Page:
moral situations

Buddhist ethical conduct including the Five Precepts (Pañcasikkhāpada), and Eightfold Ethical Conduct (Aṭṭhasīla).
chris98e
Posts: 131
Joined: Tue Nov 08, 2011 12:52 am

Re: moral situations

Post by chris98e » Sat Jan 21, 2012 12:10 am

Moth wrote:Is the first percept "I undertake the precept to abstain from killing living beings...unless in self defense"?
No. The first precept is "I undertake the precept to abstain from killing living beings."
Sorry I'm not the perfect Buddhist you are Moth. By the way Moth you have a picture of a Monk next to your name are you a monk? Just wondering. :buddha2:

befriend
Posts: 1276
Joined: Thu Jun 09, 2011 11:39 am

Re: moral situations

Post by befriend » Sat Jan 21, 2012 12:33 am

some people have wonderful intentions, but they still make akusala kamma. take for example ascetics who abuse there bodies or animal sacrifices. good intentions there, not wholesome in the slightest. WISDOM and compassion.
Take care of mindfulness and mindfulness will take care of you.

chris98e
Posts: 131
Joined: Tue Nov 08, 2011 12:52 am

Re: moral situations

Post by chris98e » Sat Jan 21, 2012 1:19 am

befriend wrote:some people have wonderful intentions, but they still make akusala kamma. take for example ascetics who abuse there bodies or animal sacrifices. good intentions there, not wholesome in the slightest. WISDOM and compassion.
I don't think that I make akusala kamma through my intentions. There is of course a fine line between right and wrong. Just like there is a fine line between argued and completely justified. In the gun situation. "A guy is carrying a gun for protection. He's walking down the street. A robber comes and tries to stick him up with his own gun. The first guy shoots with mugger. Was he wrong or right. I think he shouldn't have been carrying a gun to begin with. But it can be argued that he was right for shooting the mugger." To say that the guy is tottaly wrong for shooting the mugger is a bit harsh. An example is in the Samaññaphala Sutta: The Fruits of the Contemplative Life. The Buddha says at the end: "The king is wounded, monks. The king is incapacitated. Had he not killed his father — that righteous man, that righteous king — the dustless, stainless Dhamma eye would have arisen to him as he sat in this very seat." He doesn't say that he was wrong or right for doing it he just talks about the facts. Now this is a situation where it didn't even seem like there is a strong case for the King to kill is father it seem to me the only two being accedental and self-defense. Also, I'm not the one arguing the justification of the mugger being shot. But I'm sure there are people who would argue that case. And do you call them crazy? Probably not.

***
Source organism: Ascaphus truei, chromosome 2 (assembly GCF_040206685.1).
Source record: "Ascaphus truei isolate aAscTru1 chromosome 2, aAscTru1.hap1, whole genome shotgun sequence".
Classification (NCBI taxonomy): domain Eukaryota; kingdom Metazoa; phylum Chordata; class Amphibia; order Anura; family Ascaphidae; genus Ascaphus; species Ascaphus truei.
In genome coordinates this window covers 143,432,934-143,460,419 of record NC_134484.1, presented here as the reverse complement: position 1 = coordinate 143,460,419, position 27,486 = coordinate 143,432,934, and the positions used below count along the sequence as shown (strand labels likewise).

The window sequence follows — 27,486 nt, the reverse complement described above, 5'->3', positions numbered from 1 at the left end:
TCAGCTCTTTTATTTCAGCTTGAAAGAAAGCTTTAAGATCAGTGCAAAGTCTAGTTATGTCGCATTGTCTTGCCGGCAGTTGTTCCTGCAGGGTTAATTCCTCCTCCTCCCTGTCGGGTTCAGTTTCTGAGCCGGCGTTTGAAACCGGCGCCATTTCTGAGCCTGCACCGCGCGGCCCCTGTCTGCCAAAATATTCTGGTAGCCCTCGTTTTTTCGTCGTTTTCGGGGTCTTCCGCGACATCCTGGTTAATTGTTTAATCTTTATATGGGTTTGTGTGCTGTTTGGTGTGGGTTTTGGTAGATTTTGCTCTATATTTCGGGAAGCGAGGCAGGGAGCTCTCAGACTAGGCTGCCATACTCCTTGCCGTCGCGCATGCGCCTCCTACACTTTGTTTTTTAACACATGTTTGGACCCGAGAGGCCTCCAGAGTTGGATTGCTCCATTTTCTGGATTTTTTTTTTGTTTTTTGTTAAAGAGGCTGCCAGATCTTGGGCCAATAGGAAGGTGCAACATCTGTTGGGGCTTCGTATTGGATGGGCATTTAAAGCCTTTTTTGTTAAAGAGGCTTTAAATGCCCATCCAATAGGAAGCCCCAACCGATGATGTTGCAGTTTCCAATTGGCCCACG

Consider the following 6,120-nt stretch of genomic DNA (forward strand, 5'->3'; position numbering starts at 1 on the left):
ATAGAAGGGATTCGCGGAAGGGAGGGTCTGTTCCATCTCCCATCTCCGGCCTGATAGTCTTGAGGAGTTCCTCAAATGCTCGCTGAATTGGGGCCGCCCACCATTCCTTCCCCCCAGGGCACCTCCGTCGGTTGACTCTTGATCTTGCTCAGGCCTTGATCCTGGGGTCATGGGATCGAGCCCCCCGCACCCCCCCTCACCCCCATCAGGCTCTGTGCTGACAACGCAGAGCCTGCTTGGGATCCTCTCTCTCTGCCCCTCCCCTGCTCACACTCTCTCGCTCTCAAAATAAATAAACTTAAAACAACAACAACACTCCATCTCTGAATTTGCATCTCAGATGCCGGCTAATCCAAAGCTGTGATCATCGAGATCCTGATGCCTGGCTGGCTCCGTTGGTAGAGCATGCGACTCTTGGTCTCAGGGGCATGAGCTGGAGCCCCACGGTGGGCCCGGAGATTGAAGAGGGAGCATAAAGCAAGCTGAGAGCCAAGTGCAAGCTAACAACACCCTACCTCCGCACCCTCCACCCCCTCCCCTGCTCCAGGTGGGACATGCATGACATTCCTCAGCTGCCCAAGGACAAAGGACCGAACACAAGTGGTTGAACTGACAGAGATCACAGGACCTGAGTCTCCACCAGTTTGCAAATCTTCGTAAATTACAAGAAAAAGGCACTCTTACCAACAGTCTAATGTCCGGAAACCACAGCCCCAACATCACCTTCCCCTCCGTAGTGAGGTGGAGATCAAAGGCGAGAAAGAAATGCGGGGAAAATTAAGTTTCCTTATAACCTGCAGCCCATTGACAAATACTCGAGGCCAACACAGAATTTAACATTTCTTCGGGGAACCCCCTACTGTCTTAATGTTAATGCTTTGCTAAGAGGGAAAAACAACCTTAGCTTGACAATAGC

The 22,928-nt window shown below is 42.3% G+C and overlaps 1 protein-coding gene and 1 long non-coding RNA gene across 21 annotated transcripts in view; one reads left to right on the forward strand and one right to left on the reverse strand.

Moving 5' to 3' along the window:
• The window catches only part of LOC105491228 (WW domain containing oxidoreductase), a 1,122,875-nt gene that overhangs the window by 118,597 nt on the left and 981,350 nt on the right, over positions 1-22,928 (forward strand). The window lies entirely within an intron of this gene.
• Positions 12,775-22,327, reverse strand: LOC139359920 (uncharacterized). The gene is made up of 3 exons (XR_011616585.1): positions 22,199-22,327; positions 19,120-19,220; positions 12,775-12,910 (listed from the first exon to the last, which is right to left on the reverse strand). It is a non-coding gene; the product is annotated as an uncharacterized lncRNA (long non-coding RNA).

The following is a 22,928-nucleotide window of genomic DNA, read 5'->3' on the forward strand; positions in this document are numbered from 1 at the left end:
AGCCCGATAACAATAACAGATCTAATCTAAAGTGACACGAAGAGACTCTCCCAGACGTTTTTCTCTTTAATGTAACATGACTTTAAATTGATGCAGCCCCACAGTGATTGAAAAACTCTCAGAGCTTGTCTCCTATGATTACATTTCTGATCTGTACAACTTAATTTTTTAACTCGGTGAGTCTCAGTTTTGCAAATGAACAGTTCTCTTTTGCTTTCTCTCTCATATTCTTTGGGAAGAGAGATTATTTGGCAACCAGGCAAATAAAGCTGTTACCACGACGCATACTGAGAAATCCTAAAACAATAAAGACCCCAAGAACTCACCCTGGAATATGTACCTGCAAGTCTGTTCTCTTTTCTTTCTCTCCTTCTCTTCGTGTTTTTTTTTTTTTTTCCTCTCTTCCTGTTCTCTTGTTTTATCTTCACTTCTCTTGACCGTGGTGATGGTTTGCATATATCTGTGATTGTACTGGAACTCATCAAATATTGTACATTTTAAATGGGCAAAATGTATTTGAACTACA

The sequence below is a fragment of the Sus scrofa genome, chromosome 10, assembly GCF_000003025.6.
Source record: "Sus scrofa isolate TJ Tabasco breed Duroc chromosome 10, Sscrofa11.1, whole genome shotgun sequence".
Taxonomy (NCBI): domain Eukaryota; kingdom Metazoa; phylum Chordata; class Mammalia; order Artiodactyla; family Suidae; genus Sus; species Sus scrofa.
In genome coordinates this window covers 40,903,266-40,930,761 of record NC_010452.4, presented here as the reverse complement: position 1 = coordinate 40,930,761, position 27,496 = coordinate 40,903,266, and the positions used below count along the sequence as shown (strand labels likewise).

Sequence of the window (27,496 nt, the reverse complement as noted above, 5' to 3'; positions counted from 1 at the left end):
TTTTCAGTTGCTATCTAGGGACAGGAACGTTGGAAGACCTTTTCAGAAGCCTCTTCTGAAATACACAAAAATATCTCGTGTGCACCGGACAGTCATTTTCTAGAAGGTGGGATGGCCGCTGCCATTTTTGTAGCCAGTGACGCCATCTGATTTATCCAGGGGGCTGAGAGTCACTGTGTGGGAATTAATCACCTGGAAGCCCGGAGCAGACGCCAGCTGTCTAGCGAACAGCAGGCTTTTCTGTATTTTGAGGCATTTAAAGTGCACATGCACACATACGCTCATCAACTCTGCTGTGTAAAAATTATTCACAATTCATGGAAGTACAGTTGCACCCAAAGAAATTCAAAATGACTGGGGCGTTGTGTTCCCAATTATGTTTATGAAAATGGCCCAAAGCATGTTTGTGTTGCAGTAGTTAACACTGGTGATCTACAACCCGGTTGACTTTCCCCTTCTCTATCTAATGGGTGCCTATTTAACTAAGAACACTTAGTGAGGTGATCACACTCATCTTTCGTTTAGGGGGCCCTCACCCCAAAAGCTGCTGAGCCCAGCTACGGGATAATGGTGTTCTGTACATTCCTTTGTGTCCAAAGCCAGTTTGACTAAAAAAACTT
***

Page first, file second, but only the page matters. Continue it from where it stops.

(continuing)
chris98e
Posts: 131
Joined: Tue Nov 08, 2011 12:52 am

Re: moral situations

Post by chris98e » Mon Jan 23, 2012 8:56 pm

chris98e wrote:But it can be argued that he was right for shooting the mugger.
Or maybe it can't be. I don't know. I think the likely hood of me carrying a gun from now to the next 20 years is pretty low. So, i'll never be in that situation. I would end up giving up my money in that situation. haha. :reading:

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